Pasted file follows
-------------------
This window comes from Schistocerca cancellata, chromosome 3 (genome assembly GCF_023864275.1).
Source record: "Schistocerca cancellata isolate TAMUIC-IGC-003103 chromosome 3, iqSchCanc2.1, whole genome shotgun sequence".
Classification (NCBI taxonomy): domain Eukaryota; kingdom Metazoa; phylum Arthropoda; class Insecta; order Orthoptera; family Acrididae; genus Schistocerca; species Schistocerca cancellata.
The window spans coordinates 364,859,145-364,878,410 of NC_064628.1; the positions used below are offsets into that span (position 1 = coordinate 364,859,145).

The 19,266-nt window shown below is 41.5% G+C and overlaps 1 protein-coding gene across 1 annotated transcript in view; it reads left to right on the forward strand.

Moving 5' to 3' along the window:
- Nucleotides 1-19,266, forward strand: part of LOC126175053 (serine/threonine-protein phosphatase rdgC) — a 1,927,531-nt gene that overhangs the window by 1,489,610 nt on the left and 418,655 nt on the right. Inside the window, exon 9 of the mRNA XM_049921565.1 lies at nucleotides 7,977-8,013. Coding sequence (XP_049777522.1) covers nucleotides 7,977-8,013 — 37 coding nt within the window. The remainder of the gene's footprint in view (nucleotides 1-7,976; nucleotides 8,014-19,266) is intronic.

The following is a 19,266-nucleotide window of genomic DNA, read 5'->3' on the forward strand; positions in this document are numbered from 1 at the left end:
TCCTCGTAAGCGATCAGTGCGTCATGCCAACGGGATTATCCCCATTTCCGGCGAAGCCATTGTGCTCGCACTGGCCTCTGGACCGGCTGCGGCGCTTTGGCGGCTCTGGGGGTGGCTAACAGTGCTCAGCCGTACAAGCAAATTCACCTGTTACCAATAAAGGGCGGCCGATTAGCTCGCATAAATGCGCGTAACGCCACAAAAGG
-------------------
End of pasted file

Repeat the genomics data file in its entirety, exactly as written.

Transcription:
This window comes from Schistocerca cancellata, chromosome 3 (genome assembly GCF_023864275.1).
Source record: "Schistocerca cancellata isolate TAMUIC-IGC-003103 chromosome 3, iqSchCanc2.1, whole genome shotgun sequence".
Classification (NCBI taxonomy): domain Eukaryota; kingdom Metazoa; phylum Arthropoda; class Insecta; order Orthoptera; family Acrididae; genus Schistocerca; species Schistocerca cancellata.
The window spans coordinates 364,859,145-364,878,410 of NC_064628.1; the positions used below are offsets into that span (position 1 = coordinate 364,859,145).

The 19,266-nt window shown below is 41.5% G+C and overlaps 1 protein-coding gene across 1 annotated transcript in view; it reads left to right on the forward strand.

Moving 5' to 3' along the window:
- Nucleotides 1-19,266, forward strand: part of LOC126175053 (serine/threonine-protein phosphatase rdgC) — a 1,927,531-nt gene that overhangs the window by 1,489,610 nt on the left and 418,655 nt on the right. Inside the window, exon 9 of the mRNA XM_049921565.1 lies at nucleotides 7,977-8,013. Coding sequence (XP_049777522.1) covers nucleotides 7,977-8,013 — 37 coding nt within the window. The remainder of the gene's footprint in view (nucleotides 1-7,976; nucleotides 8,014-19,266) is intronic.

The following is a 19,266-nucleotide window of genomic DNA, read 5'->3' on the forward strand; positions in this document are numbered from 1 at the left end:
TCCTCGTAAGCGATCAGTGCGTCATGCCAACGGGATTATCCCCATTTCCGGCGAAGCCATTGTGCTCGCACTGGCCTCTGGACCGGCTGCGGCGCTTTGGCGGCTCTGGGGGTGGCTAACAGTGCTCAGCCGTACAAGCAAATTCACCTGTTACCAATAAAGGGCGGCCGATTAGCTCGCATAAATGCGCGTAACGCCACAAAAGG